Folding Outside the Straight Line

Dec. 4, 2014
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As a child, I strove to make the perfect dart airplane. It was easy to fold, and flew fast and far. Later, I conquered floating boats, newspaper party hats, and that schoolyard favorite, the fortuneteller.

From airplanes to fortunetellers, the first step was always the same: Fold the paper in half, making sure the corners line up, to create a neat crease. The more perfect the first fold — the straighter the line — the greater probability of project success.

So, when Professor Emeritus Stephen F. Jacobs suggested I write an article about his adventures in folding along a curve, I hesitated. Although seeing is believing, and I had seen Steve’s impressive paper sculpture displayed on the eighth floor of Meinel Building, I still had trouble wrapping my mind around the concept.  

Steve confessed to me that he had felt the same way 10 years ago when Robert G. Greenler, professor emeritus at the University of Wisconsin, Milwaukee, and past president of the Optical Society (OSA), challenged him to fold a sheet of paper without folding along a straight line. (Bob, a former classmate of Steve’s at Johns Hopkins University, is best known for his popular science education production “The Science Bag.” He had always shared Steve’s passion for making science fun for everyone, and he was eager to share his newest trick with his old friend.)

In theory, making a three-dimensional object from a rectangular pattern by folding along the curve sounds as easy as Steve describes it. “You simply pinch the paper with your fingers along the curves then stabilize your created sculpture with transparent tape.”

After Bob’s challenge, Steve spent an enjoyable month or so experimenting. He achieved some display-worthy results, especially by folding along a sine curve. At last, he was ready to share his “discovery” with others — Steve gave a lecture at City High School, a small charter school in downtown Tucson, where he, along with the students, created many small paper sculptures.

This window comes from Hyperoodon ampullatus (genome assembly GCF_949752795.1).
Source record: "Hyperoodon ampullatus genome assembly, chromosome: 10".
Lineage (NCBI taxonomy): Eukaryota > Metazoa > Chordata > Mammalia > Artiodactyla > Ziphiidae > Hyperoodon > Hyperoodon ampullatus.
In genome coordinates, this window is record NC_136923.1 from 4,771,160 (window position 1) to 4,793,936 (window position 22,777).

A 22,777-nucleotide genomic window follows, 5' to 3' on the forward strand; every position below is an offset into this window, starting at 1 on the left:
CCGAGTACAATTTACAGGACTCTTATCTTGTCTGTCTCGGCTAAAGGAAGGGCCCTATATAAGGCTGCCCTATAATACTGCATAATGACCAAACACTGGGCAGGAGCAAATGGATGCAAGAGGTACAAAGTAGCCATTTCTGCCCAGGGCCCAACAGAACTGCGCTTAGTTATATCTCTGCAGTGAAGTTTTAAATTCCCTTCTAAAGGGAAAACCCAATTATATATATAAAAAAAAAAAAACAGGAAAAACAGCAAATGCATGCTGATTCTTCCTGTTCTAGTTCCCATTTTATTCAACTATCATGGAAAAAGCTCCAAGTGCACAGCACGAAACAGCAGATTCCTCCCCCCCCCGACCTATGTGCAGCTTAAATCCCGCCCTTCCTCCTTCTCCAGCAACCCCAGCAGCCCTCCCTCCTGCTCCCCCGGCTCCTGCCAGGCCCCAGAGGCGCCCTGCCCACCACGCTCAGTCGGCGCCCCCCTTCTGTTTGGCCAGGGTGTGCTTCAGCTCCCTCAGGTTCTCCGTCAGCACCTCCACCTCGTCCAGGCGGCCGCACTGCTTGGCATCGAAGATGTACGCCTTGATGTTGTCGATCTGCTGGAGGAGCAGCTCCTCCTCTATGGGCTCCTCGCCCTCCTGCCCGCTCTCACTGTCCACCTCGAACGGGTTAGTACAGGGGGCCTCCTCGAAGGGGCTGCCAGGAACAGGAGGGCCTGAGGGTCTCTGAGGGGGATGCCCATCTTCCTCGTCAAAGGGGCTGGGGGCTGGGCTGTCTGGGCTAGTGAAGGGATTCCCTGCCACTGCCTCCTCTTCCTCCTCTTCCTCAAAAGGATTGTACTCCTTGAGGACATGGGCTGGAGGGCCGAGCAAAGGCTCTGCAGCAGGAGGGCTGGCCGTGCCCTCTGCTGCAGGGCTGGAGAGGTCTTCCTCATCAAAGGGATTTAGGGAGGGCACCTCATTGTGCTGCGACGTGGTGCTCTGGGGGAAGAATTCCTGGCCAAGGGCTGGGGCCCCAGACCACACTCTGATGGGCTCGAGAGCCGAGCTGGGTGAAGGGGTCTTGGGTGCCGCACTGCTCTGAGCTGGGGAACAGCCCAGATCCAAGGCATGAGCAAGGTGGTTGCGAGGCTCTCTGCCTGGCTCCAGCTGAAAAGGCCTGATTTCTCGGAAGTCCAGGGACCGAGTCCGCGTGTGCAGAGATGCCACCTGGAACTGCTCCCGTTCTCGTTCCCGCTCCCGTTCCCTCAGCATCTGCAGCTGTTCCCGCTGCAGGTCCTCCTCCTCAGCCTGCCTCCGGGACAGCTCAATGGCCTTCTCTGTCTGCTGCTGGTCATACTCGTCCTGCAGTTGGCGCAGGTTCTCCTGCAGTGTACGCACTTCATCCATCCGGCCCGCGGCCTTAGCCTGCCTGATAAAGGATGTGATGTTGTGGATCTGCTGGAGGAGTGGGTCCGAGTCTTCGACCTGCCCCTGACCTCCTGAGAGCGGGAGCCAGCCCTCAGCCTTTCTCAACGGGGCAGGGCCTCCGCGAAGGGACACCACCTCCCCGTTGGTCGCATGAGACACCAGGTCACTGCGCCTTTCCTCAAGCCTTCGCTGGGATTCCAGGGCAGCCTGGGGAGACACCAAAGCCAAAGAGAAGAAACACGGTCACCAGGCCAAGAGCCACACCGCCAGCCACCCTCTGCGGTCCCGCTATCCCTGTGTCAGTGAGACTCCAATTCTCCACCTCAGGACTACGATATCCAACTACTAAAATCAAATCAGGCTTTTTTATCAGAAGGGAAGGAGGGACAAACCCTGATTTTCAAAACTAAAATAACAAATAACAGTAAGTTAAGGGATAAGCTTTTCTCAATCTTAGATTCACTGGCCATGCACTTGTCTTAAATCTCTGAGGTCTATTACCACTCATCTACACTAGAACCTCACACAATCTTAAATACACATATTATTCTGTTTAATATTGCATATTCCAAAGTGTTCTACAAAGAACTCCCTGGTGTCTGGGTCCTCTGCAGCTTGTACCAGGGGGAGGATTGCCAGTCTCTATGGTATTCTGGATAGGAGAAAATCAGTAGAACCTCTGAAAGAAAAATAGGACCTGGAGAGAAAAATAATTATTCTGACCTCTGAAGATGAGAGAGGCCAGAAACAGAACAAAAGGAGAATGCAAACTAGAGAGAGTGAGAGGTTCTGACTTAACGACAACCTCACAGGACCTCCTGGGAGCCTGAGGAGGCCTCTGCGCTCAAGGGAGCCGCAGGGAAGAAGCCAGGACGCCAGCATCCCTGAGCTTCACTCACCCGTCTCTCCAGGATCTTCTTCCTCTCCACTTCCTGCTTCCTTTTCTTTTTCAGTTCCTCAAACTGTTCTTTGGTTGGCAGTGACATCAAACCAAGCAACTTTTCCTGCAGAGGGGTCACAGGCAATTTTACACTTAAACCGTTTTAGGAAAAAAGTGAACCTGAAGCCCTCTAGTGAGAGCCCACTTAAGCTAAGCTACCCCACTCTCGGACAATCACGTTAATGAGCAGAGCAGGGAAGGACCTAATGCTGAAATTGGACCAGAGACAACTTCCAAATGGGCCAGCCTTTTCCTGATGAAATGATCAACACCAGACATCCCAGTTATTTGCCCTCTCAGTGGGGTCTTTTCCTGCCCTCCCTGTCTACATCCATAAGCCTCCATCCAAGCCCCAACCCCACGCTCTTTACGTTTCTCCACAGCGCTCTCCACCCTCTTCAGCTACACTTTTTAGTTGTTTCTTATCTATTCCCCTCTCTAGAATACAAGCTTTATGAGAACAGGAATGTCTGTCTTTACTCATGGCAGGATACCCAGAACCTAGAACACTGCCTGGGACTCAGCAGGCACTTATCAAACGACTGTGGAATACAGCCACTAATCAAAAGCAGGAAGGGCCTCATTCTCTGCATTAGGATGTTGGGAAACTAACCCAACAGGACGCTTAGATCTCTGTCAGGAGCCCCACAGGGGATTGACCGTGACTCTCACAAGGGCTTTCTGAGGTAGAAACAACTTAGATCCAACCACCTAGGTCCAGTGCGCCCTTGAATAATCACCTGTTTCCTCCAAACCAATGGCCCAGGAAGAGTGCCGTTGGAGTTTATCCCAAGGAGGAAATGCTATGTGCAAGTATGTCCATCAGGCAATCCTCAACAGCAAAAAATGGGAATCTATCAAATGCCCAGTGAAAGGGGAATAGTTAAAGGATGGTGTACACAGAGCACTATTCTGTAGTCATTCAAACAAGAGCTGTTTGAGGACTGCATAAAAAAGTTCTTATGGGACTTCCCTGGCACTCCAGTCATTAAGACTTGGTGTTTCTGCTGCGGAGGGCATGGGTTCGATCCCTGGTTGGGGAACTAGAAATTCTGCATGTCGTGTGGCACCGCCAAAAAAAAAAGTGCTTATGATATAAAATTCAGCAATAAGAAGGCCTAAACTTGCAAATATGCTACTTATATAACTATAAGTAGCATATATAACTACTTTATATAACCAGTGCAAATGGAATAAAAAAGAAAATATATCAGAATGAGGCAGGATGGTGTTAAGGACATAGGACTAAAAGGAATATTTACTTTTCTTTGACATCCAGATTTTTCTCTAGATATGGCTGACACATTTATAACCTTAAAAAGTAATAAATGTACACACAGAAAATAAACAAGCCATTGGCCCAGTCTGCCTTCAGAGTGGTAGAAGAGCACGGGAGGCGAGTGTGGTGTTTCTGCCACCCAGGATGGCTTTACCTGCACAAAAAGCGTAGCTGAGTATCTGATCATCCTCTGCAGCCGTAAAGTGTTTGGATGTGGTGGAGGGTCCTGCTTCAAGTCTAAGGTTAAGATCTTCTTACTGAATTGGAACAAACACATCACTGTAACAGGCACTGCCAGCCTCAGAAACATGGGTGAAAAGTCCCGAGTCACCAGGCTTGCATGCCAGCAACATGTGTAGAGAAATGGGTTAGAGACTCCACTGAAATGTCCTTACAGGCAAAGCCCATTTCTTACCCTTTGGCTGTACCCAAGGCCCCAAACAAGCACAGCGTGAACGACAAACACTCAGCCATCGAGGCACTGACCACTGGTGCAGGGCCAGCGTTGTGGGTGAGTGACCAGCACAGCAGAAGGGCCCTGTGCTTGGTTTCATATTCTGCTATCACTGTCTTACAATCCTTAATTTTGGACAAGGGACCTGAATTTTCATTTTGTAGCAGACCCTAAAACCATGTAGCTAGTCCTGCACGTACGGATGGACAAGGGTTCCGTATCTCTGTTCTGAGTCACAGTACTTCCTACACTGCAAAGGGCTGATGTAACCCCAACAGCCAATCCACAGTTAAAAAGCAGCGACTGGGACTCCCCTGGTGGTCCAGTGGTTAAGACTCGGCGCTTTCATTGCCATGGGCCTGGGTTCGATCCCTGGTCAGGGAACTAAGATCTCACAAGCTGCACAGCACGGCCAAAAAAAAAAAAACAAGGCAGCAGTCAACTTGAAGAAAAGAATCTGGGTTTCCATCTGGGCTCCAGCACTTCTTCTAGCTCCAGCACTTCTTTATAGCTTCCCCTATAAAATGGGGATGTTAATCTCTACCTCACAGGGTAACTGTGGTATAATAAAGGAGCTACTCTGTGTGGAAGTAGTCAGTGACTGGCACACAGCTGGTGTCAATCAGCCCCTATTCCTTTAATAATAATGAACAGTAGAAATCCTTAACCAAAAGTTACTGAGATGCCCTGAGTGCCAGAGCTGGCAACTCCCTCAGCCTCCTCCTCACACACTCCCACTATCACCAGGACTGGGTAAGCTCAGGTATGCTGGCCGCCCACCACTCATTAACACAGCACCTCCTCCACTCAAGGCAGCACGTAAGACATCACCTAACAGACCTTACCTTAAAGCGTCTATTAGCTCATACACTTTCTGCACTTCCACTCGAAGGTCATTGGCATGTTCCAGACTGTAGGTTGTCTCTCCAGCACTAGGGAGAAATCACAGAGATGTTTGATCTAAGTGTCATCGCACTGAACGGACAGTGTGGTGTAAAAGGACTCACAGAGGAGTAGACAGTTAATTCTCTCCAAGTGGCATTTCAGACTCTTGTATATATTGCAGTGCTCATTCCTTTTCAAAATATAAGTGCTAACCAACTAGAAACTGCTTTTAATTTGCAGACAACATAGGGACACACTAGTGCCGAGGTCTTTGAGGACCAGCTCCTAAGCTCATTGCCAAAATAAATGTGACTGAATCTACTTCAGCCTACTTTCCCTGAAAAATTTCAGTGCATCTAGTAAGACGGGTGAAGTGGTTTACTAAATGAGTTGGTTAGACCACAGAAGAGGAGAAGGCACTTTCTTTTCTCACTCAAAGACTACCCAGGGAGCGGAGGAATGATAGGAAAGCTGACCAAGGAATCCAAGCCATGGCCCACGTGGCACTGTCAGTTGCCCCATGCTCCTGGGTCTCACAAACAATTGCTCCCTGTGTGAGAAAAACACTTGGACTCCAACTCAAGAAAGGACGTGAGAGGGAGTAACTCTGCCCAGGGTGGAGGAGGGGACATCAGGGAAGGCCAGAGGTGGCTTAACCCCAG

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Next, Steve was ready to go big — creating the four-foot sculpture that is still displayed on the eighth floor at OSC, as well as an eight-foot model originally placed in the courtyard of Tucson’s Pima Council on Aging and now in the permanent collection of the Sculpture Garden at the Tucson Jewish Community Center. With those accomplishments behind him, what more could he do with the art of sine wave sculpture except attach a head and a tail to a colorful piece made from a thin sheet of diffractive mylar and release it into the Sea of Cortez in San Carlos, Mexico?

After seeing a photo of Steve’s sine wave fish, I knew I had to conquer my fear of folding outside the straight line and finally write his story. So, I called Steve and asked him if he would give me a quick demonstration. After he readily agreed, we arranged a time to meet at his house. 

I arrived that morning, camera in hand, fully expecting to watch Steve create a few small sculptures that I would photograph. What I got was a hands-on assignment from professor Jacobs.

Steve: Follow me to my office. I have everything set up for you over there on the table. Just jump in and start folding along the curves of the sine wave printed on the gray piece of paper.

Tammy: (After a few long seconds of self doubt, but not wanting to admit failure or disappoint Steve.) Would you mind showing me how to start?

Steve picked up the sheet of paper and began effortlessly pinching the paper with his fingers along the curves. After a few inches, he handed the project back to me. This time I jumped in and my own sine wave sculpture, now proudly displayed at home, began to take shape. In spite of my initial skepticism, I learned that even I could fold paper along a smooth curve.